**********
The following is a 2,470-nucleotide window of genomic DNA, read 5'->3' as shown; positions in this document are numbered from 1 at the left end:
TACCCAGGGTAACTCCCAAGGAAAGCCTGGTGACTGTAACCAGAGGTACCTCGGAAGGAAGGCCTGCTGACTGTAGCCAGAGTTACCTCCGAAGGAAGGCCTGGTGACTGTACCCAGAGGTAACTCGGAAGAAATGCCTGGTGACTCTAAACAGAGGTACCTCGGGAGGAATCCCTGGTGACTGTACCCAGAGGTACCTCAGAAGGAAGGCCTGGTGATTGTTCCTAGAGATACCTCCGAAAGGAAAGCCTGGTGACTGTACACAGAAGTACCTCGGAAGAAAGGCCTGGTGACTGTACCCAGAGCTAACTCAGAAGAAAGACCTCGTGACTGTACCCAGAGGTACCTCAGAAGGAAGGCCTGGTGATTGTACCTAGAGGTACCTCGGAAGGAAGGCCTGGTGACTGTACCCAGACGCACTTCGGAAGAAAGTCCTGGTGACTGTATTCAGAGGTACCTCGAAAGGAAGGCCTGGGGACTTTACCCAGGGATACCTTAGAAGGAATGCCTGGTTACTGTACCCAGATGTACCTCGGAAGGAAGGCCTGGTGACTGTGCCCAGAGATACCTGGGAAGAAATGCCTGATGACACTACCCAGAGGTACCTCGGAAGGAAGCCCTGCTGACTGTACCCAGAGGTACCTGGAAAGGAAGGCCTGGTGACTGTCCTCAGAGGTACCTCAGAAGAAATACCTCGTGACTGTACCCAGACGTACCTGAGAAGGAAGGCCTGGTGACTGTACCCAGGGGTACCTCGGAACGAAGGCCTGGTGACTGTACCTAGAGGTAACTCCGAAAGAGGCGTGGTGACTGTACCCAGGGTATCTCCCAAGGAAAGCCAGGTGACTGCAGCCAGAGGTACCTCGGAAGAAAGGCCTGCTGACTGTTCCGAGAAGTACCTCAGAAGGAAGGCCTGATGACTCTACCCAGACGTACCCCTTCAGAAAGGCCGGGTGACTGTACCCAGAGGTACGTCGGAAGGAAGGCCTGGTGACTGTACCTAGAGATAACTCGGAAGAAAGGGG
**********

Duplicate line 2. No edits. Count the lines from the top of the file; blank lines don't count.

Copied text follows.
TACCCAGGGTAACTCCCAAGGAAAGCCTGGTGACTGTAACCAGAGGTACCTCGGAAGGAAGGCCTGCTGACTGTAGCCAGAGTTACCTCCGAAGGAAGGCCTGGTGACTGTACCCAGAGGTAACTCGGAAGAAATGCCTGGTGACTCTAAACAGAGGTACCTCGGGAGGAATCCCTGGTGACTGTACCCAGAGGTACCTCAGAAGGAAGGCCTGGTGATTGTTCCTAGAGATACCTCCGAAAGGAAAGCCTGGTGACTGTACACAGAAGTACCTCGGAAGAAAGGCCTGGTGACTGTACCCAGAGCTAACTCAGAAGAAAGACCTCGTGACTGTACCCAGAGGTACCTCAGAAGGAAGGCCTGGTGATTGTACCTAGAGGTACCTCGGAAGGAAGGCCTGGTGACTGTACCCAGACGCACTTCGGAAGAAAGTCCTGGTGACTGTATTCAGAGGTACCTCGAAAGGAAGGCCTGGGGACTTTACCCAGGGATACCTTAGAAGGAATGCCTGGTTACTGTACCCAGATGTACCTCGGAAGGAAGGCCTGGTGACTGTGCCCAGAGATACCTGGGAAGAAATGCCTGATGACACTACCCAGAGGTACCTCGGAAGGAAGCCCTGCTGACTGTACCCAGAGGTACCTGGAAAGGAAGGCCTGGTGACTGTCCTCAGAGGTACCTCAGAAGAAATACCTCGTGACTGTACCCAGACGTACCTGAGAAGGAAGGCCTGGTGACTGTACCCAGGGGTACCTCGGAACGAAGGCCTGGTGACTGTACCTAGAGGTAACTCCGAAAGAGGCGTGGTGACTGTACCCAGGGTATCTCCCAAGGAAAGCCAGGTGACTGCAGCCAGAGGTACCTCGGAAGAAAGGCCTGCTGACTGTTCCGAGAAGTACCTCAGAAGGAAGGCCTGATGACTCTACCCAGACGTACCCCTTCAGAAAGGCCGGGTGACTGTACCCAGAGGTACGTCGGAAGGAAGGCCTGGTGACTGTACCTAGAGATAACTCGGAAGAAAGGGG